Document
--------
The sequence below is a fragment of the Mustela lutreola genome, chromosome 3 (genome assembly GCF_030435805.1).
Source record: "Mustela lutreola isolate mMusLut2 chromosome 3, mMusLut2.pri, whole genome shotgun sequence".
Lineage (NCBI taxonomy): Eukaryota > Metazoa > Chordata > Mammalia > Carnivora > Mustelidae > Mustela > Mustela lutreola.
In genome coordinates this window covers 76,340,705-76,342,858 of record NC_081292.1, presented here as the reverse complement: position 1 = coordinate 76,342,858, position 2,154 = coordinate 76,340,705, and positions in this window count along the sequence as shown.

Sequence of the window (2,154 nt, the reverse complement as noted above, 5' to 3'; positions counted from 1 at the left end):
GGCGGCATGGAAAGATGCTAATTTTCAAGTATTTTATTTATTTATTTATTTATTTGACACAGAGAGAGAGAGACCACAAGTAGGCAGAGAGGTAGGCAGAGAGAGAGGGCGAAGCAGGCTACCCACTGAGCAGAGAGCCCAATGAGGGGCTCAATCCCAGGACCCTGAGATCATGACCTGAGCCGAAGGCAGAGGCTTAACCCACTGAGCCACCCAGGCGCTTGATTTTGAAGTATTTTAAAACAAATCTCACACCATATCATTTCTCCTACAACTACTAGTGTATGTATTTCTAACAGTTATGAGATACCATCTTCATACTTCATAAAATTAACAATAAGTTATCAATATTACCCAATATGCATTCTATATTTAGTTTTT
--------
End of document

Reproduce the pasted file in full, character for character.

The sequence below is a fragment of the Mustela lutreola genome, chromosome 3 (genome assembly GCF_030435805.1).
Source record: "Mustela lutreola isolate mMusLut2 chromosome 3, mMusLut2.pri, whole genome shotgun sequence".
Lineage (NCBI taxonomy): Eukaryota > Metazoa > Chordata > Mammalia > Carnivora > Mustelidae > Mustela > Mustela lutreola.
In genome coordinates this window covers 76,340,705-76,342,858 of record NC_081292.1, presented here as the reverse complement: position 1 = coordinate 76,342,858, position 2,154 = coordinate 76,340,705, and positions in this window count along the sequence as shown.

Sequence of the window (2,154 nt, the reverse complement as noted above, 5' to 3'; positions counted from 1 at the left end):
GGCGGCATGGAAAGATGCTAATTTTCAAGTATTTTATTTATTTATTTATTTATTTGACACAGAGAGAGAGAGACCACAAGTAGGCAGAGAGGTAGGCAGAGAGAGAGGGCGAAGCAGGCTACCCACTGAGCAGAGAGCCCAATGAGGGGCTCAATCCCAGGACCCTGAGATCATGACCTGAGCCGAAGGCAGAGGCTTAACCCACTGAGCCACCCAGGCGCTTGATTTTGAAGTATTTTAAAACAAATCTCACACCATATCATTTCTCCTACAACTACTAGTGTATGTATTTCTAACAGTTATGAGATACCATCTTCATACTTCATAAAATTAACAATAAGTTATCAATATTACCCAATATGCATTCTATATTTAGTTTTT